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Trump visits California plagued by gigantic fires

Donald Trump travels to California on Saturday, where firefighters continue to fight against the massive fires that destroy this state, a democratic and progressive fortress that embodies the resistance to the Republican president.

The "Campfire", which took place last Thursday in the neighborhood of the small town of Paradise, destroyed almost 57,500 hectares in the north of the state. The fire is the deadliest in California history with 71 deaths and more than 1,000 still missing.

In the south, near Los Angeles, the "Woolsey Fire" has burned nearly 40,000 hectares since last Thursday, including a part of the Malibu resort, popular with the stars. He has killed at least three people.

Almost 9,000 firefighters were deployed on the two fires, which resulted in the evacuation of tens of thousands of inhabitants, many of whom were not yet allowed to return home.

Trump told Fox News on Friday that he was "just going to see the firefighters," while the White House said the day before he would meet firefighters. The Presidency has not revealed the exact program of its visit, the second only to the Californian countries since its entry in January 2017.

This great state of the American West is indeed on all fronts against Mr. Trump, from immigration to the environment through the regulation of firearms. The most densely populated state in the United States is also the country with the most immigrants and undocumented immigrants, largely targeted by presidential politics.

Evidence of this mutual hostility, Mr. Trump had for the first time denounced the maladministration of forests by the authorities of the "golden state", forgetting that these are largely under the control of the federal state. He also threatened to reduce federal funding, while Congress spent $ 2 billion on firefighting for the 2018 fiscal year.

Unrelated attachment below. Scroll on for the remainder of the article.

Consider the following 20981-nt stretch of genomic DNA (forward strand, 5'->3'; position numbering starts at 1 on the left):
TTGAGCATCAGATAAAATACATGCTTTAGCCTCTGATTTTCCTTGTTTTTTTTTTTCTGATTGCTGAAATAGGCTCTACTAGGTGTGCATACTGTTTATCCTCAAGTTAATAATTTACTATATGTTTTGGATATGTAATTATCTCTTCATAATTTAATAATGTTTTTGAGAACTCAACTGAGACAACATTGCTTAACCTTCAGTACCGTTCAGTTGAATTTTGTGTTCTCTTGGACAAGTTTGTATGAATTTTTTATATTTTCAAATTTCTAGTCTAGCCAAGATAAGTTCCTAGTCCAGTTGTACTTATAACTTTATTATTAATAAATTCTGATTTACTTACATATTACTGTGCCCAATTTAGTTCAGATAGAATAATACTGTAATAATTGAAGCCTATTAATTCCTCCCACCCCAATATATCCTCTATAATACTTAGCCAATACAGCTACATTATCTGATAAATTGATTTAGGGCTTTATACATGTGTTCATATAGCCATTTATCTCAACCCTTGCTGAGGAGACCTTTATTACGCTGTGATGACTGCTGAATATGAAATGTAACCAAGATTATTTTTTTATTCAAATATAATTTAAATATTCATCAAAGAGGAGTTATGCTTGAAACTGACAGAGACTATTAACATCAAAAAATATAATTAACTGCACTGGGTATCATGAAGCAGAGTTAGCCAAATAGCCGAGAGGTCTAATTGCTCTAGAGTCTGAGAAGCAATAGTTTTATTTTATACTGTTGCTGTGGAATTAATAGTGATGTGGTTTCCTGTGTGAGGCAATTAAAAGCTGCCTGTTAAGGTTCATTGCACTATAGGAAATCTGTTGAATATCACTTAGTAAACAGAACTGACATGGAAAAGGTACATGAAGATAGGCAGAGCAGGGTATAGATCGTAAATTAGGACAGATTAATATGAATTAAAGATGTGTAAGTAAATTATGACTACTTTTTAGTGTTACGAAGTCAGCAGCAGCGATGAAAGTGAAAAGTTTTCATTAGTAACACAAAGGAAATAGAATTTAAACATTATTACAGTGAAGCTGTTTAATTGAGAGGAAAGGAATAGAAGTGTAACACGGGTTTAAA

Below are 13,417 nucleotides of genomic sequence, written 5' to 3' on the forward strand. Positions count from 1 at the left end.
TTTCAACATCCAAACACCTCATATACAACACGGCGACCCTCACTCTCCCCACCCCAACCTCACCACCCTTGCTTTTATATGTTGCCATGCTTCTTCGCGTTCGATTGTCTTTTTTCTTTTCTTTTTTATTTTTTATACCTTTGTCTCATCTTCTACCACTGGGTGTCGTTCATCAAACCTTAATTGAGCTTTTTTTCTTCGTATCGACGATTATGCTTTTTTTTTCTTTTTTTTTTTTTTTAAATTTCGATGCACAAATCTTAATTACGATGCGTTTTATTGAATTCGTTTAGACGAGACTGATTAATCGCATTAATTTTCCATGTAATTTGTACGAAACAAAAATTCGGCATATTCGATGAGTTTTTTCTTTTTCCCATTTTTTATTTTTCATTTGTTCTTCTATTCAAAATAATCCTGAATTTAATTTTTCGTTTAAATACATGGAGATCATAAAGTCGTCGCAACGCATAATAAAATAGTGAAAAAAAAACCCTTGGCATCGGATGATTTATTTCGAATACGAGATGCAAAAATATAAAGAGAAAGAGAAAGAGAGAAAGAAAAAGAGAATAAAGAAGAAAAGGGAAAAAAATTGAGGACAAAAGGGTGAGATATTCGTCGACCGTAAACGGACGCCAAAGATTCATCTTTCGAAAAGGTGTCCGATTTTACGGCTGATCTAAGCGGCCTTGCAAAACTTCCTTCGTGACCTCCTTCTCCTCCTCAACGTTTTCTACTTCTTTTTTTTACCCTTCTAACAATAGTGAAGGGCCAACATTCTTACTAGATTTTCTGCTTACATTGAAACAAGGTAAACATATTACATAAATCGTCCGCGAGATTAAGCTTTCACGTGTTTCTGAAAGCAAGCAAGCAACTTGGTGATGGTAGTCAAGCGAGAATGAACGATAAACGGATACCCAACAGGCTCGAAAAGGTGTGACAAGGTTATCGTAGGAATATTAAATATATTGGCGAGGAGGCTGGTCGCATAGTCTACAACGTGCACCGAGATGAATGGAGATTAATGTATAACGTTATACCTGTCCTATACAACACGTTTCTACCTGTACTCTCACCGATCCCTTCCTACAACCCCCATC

– "Just the facts" –

The president has since changed his tone: he declared California in a state of "great disaster", praised the soldiers' work of the fire and assured the people of his support by explaining that he had a direct relationship with the Democratic Governor Jerry Brown. talked about the tragedy. This week he also sent his home secretary, Ryan Zinke, who is responsible for national parks, to the field.

On Friday, however, he emphasized the lack of preventive cleaning of forest areas. The area of ​​the Paradise fire "should have been cleaned, there would have been no fire", he said on Fox News. Global warming has "perhaps contributed a little" to the rapid rise of the flames, but "the biggest problem is management," he added, emphasizing that his words "are not negative or positive, these are just the facts. "

The impact of the "Campfire" is visible more than 200 km south of Paradise, to San Francisco, where the authorities launched a warning on air pollution on Friday.

The "Woolsey Fire" for his part was about 80% and firefighters hope to extinguish it by Monday.

The research continues to trace the origin of the two fires. A complaint was filed against the local electricity supplier Pacific Gas & Electric (PG & E), who spoke about a high-voltage line incident just before the fire broke out in paradise.

California, a victim of chronic drought for several years, has experienced several major fires in a year, killing more than 100 people and burning hundreds of thousands of hectares.